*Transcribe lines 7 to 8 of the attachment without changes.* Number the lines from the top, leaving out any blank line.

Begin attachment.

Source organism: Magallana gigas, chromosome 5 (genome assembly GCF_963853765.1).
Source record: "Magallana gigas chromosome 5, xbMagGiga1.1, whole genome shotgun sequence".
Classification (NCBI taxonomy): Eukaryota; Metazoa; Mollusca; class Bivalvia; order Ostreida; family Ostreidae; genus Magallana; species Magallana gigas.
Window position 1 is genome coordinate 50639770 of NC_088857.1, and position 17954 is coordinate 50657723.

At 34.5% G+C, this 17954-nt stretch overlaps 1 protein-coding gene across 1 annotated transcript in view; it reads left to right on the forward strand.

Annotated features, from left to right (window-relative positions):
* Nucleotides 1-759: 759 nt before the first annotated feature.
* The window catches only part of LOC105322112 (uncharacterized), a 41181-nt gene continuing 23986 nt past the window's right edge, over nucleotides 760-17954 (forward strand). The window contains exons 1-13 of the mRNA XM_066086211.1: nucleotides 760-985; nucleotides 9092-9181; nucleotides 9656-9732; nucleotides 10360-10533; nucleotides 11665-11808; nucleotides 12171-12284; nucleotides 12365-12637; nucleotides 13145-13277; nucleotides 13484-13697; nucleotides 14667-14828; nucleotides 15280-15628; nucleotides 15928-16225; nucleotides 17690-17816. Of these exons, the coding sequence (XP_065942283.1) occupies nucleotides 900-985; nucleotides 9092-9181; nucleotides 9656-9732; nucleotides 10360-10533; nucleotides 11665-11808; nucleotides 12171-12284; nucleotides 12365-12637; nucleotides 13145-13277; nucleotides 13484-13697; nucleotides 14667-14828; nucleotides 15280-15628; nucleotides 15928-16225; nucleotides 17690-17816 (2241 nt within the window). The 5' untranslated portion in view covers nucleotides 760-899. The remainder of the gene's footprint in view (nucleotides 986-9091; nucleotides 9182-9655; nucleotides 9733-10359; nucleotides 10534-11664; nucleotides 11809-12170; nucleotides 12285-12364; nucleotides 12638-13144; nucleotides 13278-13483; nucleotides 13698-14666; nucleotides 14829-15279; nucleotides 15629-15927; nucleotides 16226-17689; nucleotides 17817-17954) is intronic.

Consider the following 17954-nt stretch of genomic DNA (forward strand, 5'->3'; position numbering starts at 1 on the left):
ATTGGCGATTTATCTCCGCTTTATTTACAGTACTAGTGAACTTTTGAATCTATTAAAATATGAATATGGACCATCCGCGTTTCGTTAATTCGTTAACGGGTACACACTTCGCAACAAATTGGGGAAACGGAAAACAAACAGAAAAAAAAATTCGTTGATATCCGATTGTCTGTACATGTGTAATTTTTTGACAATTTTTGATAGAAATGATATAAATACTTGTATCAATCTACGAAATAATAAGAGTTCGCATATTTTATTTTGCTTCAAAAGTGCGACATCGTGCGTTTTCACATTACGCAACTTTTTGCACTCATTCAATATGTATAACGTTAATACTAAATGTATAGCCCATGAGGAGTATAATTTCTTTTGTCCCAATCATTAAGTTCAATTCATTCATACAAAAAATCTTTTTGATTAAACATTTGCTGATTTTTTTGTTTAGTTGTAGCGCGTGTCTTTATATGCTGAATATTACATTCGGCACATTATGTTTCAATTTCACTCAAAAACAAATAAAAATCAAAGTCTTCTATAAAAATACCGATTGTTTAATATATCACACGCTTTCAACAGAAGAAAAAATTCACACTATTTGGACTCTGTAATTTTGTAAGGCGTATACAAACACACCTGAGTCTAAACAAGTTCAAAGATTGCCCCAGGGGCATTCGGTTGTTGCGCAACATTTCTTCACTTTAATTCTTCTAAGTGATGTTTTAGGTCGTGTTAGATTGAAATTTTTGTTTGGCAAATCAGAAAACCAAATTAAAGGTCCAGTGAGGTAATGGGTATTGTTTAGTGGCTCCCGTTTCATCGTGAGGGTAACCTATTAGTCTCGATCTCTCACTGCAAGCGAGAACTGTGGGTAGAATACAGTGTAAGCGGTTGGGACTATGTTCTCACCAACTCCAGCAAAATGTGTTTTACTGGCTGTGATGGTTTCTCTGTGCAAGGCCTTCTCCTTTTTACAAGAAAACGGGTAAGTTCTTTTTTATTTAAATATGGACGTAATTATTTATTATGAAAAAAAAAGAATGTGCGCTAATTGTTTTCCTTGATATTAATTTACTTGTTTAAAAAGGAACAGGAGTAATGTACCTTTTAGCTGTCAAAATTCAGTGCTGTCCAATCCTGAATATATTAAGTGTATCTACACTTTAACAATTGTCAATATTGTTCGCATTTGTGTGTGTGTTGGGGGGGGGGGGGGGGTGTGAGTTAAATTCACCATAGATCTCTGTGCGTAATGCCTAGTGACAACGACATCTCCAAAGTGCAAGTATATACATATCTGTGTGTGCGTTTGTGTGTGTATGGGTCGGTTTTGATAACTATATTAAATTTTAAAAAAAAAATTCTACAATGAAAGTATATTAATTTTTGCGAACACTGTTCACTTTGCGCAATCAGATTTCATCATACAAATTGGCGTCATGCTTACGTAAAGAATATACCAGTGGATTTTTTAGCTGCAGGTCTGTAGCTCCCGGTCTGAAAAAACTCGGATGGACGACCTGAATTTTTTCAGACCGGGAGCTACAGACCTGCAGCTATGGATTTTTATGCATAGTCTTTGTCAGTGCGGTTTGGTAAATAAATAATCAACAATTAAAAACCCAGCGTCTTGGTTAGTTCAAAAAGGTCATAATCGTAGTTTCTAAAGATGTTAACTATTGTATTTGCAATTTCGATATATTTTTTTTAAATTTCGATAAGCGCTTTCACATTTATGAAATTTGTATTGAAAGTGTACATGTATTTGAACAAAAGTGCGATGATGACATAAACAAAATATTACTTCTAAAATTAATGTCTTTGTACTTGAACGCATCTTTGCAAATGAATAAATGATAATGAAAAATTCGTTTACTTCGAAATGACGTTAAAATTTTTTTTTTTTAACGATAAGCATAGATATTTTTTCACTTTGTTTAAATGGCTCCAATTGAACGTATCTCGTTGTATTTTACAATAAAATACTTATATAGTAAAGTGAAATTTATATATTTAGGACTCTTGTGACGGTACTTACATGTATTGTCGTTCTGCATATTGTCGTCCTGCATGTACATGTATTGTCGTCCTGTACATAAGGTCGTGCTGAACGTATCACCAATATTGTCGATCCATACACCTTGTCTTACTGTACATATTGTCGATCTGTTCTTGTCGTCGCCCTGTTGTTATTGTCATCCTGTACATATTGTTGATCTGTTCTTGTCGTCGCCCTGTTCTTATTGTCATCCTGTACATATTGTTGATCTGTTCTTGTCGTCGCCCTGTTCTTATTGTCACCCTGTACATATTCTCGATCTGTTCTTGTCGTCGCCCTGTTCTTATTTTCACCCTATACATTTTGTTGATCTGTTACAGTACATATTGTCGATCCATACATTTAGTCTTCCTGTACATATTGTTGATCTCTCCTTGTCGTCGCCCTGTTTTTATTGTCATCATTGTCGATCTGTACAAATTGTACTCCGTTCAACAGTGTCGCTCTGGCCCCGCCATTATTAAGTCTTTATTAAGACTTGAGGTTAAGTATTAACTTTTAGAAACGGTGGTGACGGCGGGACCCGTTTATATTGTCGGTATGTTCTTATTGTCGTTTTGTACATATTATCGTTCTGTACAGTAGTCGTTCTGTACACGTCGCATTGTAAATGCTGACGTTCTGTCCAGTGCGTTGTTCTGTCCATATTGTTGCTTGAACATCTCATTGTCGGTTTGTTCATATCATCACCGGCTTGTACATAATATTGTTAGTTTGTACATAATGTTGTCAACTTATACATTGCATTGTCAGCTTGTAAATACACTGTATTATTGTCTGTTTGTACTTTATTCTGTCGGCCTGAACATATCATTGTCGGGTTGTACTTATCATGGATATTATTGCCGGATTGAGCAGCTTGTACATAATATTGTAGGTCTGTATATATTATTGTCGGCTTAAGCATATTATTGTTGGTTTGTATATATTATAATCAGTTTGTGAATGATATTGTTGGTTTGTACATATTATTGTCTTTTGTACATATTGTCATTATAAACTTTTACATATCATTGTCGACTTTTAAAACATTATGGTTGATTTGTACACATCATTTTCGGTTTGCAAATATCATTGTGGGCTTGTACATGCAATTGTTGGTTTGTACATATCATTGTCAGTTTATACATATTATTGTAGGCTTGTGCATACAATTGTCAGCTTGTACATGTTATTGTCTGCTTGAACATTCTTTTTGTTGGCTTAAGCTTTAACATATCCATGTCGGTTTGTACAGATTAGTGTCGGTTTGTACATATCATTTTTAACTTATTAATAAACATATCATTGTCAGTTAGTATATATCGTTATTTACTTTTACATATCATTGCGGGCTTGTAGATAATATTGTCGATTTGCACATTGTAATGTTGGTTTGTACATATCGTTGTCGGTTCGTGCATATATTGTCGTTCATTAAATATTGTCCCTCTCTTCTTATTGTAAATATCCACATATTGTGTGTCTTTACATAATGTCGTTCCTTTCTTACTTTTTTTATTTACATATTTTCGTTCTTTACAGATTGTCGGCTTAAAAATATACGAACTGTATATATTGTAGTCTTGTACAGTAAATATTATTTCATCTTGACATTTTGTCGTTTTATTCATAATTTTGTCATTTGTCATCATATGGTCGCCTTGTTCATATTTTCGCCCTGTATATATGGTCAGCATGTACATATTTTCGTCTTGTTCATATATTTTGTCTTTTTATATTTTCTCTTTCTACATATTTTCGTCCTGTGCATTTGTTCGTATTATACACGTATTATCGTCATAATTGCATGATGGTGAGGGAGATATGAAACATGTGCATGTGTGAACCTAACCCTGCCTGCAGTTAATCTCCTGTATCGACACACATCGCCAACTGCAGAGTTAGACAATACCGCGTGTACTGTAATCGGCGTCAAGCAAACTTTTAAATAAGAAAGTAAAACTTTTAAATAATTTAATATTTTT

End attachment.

* Nucleotides 1-759: 759 nt before the first annotated feature.
* The window catches only part of LOC105322112 (uncharacterized), a 41181-nt gene continuing 23986 nt past the window's right edge, over nucleotides 760-17954 (forward strand). The window contains exons 1-13 of the mRNA XM_066086211.1: nucleotides 760-985; nucleotides 9092-9181; nucleotides 9656-9732; nucleotides 10360-10533; nucleotides 11665-11808; nucleotides 12171-12284; nucleotides 12365-12637; nucleotides 13145-13277; nucleotides 13484-13697; nucleotides 14667-14828; nucleotides 15280-15628; nucleotides 15928-16225; nucleotides 17690-17816. Of these exons, the coding sequence (XP_065942283.1) occupies nucleotides 900-985; nucleotides 9092-9181; nucleotides 9656-9732; nucleotides 10360-10533; nucleotides 11665-11808; nucleotides 12171-12284; nucleotides 12365-12637; nucleotides 13145-13277; nucleotides 13484-13697; nucleotides 14667-14828; nucleotides 15280-15628; nucleotides 15928-16225; nucleotides 17690-17816 (2241 nt within the window). The 5' untranslated portion in view covers nucleotides 760-899. The remainder of the gene's footprint in view (nucleotides 986-9091; nucleotides 9182-9655; nucleotides 9733-10359; nucleotides 10534-11664; nucleotides 11809-12170; nucleotides 12285-12364; nucleotides 12638-13144; nucleotides 13278-13483; nucleotides 13698-14666; nucleotides 14829-15279; nucleotides 15629-15927; nucleotides 16226-17689; nucleotides 17817-17954) is intronic.